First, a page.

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The thing is that with architecture, what is there is there. We can't put a human to create a story there since then it would be about the human, not about the building.

For example — thousands of photos have been taken of Taj Mahal. If you search google with Taj Mahal photos, you will find all photos with the same view.

Aim, indeed, is to show the beauty of the building. How to achieve it in such a way that it does not seem like another Taj Mahal photo which is always printed on the postcards?

What can I do to make my photos stand out? What are the guidelines which can be used for shooting architecture photos?

  • It would be interesting that you show some of your actual architectural photos. – Rafael Apr 26 '17 at 13:36
  • You might start by selecting a subject that is not one of the most photographed structures in the history of mankind. – Michael C Apr 26 '17 at 14:52
  • One of Michael Freeman's books has a section on photographing Machu Picchu — another quite well covered setting — in an interesting way. I can't find it in quick browse, but I'll try to turn it up. – mattdm Apr 26 '17 at 15:53
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  1. You can wait for a very specific lighting (dawn, sunset), atmospheric events (fog, clouds, storm).

  2. You can add a concept to the picture : lego figurines, human characters, accessories, staging.

  3. You can questionate the concept of Taj Mahal itself : if it is over-representated, people will recognize it immediatly, so you can play hide and seek with it, hide it partially, blur it,…

  4. Taj Mahal is architecture ? Well turn it into still nature, portrait, even pornography. Shapes can be diverted.

  5. What we see everyday are single shots. Try to work on a series and turn it into a narrative of several frames.

  • I would be careful with people, because they tend to grab too much attention. There are zounds of pictures "Bob an Jane were at Taj Mahal!" But when arranged decently it may work well and even better. – Crowley Apr 26 '17 at 9:28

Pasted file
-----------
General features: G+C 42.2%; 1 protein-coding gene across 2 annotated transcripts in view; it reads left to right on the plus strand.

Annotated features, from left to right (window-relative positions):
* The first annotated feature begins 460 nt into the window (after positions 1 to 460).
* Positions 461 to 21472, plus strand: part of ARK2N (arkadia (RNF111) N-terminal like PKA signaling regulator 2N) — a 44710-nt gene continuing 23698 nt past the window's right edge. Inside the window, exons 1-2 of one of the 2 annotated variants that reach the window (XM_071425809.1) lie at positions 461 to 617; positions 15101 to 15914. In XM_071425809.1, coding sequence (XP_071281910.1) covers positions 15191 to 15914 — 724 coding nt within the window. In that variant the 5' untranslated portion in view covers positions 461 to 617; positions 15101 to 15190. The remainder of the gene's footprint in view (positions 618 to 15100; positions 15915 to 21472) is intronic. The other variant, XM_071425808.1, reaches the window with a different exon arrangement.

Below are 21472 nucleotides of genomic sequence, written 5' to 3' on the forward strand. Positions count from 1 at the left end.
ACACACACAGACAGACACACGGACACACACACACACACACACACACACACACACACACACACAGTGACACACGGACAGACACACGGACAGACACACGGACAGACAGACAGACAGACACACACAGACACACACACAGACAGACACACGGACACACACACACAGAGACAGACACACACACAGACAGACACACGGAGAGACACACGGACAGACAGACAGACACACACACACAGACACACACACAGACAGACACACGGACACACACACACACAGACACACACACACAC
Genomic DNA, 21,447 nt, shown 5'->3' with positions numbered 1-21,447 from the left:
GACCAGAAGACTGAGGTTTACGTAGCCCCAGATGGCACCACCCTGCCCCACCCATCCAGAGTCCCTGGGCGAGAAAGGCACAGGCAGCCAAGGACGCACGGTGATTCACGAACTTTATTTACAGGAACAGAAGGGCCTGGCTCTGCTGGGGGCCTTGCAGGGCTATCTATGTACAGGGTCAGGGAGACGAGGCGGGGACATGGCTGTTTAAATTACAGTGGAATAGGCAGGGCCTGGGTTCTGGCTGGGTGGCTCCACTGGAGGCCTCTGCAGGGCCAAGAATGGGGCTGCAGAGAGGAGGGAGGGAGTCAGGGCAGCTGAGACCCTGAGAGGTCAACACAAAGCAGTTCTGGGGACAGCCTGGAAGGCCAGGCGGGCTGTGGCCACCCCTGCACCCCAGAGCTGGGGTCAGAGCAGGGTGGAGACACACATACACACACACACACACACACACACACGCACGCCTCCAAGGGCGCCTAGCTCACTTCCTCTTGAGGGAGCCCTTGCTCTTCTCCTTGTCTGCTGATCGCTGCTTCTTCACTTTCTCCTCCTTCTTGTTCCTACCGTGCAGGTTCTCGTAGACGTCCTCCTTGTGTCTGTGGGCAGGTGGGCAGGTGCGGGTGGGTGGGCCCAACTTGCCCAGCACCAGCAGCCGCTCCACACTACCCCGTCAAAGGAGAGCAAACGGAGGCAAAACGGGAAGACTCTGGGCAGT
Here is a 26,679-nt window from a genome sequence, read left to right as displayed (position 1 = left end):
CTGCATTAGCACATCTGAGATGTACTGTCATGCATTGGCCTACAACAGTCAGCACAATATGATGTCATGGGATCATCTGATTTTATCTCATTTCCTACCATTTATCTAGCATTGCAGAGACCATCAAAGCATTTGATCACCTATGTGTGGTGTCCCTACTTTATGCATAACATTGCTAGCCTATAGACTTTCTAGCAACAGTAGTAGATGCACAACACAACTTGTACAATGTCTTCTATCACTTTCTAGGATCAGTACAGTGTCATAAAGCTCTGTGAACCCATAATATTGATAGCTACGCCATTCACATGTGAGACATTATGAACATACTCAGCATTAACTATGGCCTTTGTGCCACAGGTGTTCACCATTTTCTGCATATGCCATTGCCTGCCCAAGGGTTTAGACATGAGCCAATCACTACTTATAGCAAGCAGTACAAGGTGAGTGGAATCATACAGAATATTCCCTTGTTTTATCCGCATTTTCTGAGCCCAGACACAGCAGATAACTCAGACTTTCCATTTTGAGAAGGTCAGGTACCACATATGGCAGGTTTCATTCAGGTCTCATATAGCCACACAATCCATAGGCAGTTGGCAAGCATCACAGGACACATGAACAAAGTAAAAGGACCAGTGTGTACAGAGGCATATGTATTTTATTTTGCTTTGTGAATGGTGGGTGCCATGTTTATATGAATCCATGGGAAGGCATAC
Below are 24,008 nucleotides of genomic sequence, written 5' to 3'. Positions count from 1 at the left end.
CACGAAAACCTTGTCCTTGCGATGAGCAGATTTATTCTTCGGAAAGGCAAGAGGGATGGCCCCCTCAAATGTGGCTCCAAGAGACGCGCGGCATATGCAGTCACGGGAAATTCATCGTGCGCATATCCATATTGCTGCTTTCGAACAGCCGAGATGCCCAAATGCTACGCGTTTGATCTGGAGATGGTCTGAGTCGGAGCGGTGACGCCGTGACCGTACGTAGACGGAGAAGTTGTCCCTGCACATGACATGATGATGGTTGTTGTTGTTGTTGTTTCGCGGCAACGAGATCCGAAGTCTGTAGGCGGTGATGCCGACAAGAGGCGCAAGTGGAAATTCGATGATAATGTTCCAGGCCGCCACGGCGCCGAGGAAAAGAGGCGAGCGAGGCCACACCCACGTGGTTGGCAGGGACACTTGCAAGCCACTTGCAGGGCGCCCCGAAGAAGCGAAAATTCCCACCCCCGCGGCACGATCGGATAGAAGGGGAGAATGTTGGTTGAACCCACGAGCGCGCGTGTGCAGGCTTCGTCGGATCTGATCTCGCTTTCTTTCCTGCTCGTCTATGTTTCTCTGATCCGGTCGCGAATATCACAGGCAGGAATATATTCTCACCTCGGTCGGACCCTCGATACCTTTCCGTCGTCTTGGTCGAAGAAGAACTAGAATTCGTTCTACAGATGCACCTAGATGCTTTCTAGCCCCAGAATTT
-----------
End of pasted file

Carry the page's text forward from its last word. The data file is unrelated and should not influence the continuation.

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If you want something different from "the average Taj Mahal" picture you have to find something that the others hasn't focused on yet.

I have never been there, so I cannot tell for sure. Try to find different shooting point with different story.

The "average Taj Mahal" focuses on a perfect alignment and symmetry of the building and the complex. Break it.

It is also shot from a hand-held camera or a tripod, try to shoot from the ground or from the sky.

Another option is the one you have discarded in the second sentence. Don't focus primarily on Taj Mahal. Find something else to snatch the attention and let the Taj Mahal to finish the emotion.

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    I would have written a similar answer as you, but I think the key point you made was "break it". If all the photos of the Taj have been made according to the classical rules of photography, then the only way to stand out is to break those rules. – Peter M Apr 26 '17 at 11:40
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With just camera

  • Lighting Lighting and Lighting. Wait for good lighting, a storm, a dramatic sky, a harsh 3pm shadow, an early morning fog, a late night star show.

  • Focus on composition. What speaks to you about the building. What is the history of the building. What best represents that history?